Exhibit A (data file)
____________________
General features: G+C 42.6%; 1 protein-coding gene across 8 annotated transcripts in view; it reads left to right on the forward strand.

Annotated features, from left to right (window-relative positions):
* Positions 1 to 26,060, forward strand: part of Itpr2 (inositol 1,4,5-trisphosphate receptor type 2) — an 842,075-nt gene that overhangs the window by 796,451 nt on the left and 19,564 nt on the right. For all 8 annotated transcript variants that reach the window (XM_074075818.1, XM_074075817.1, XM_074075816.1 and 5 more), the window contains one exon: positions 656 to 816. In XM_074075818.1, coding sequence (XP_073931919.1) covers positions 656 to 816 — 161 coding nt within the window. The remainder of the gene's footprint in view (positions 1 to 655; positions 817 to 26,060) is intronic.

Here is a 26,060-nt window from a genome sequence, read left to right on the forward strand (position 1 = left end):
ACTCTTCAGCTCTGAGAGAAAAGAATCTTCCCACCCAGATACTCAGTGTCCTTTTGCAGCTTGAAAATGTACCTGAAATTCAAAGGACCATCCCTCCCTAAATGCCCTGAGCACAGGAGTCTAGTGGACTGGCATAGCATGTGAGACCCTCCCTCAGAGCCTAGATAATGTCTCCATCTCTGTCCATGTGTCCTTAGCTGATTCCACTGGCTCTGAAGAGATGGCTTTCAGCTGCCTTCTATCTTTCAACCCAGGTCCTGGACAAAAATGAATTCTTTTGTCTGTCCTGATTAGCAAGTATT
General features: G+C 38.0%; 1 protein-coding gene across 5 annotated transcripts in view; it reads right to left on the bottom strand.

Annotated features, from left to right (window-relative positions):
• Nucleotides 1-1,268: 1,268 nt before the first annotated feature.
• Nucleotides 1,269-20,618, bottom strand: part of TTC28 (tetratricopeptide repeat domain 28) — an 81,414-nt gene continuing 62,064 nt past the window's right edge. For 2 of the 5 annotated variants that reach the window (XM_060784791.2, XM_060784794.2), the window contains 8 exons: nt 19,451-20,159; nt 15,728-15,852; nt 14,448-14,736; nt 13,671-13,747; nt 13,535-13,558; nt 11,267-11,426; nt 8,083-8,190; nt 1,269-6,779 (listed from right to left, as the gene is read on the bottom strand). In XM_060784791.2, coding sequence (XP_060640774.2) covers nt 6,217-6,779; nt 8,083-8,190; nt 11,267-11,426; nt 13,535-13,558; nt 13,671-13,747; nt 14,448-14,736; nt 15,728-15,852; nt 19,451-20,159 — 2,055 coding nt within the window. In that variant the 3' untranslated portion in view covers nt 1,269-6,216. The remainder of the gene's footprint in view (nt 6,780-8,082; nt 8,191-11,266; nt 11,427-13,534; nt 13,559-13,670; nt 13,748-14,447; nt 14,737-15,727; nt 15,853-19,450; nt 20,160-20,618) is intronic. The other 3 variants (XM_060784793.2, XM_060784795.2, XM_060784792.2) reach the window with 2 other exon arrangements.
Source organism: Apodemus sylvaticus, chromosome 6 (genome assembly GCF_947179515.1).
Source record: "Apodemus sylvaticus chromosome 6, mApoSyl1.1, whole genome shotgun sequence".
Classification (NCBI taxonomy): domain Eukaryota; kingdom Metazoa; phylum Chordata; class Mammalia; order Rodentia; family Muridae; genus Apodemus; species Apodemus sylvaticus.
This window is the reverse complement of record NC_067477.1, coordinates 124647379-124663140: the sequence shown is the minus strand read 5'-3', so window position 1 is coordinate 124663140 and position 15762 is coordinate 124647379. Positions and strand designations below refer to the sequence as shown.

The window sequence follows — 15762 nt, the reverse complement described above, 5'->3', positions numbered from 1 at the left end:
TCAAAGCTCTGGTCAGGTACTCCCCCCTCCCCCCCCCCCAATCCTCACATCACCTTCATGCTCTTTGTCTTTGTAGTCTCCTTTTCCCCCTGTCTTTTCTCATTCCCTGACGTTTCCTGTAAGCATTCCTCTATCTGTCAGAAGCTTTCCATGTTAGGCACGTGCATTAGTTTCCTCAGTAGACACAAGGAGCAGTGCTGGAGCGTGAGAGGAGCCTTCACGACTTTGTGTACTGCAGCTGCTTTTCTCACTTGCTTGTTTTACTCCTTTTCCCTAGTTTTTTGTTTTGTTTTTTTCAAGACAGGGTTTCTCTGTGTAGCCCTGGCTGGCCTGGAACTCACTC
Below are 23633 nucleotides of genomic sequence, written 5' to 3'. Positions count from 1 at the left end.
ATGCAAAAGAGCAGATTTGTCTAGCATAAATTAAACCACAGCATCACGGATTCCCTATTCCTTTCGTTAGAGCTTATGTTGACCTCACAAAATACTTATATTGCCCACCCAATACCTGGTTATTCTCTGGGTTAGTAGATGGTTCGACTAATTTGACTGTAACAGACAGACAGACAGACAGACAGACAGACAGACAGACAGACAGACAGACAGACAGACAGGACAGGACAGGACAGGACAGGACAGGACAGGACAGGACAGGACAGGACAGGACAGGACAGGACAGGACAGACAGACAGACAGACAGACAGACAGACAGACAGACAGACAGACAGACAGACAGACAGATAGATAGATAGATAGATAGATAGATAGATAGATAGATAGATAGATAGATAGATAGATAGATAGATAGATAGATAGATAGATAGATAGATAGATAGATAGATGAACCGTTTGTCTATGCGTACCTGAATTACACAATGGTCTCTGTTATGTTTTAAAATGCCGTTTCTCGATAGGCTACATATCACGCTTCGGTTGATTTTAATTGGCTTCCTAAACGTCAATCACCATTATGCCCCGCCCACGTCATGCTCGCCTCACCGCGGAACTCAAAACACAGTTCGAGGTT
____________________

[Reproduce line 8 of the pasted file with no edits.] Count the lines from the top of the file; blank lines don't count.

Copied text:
• Nucleotides 1-1,268: 1,268 nt before the first annotated feature.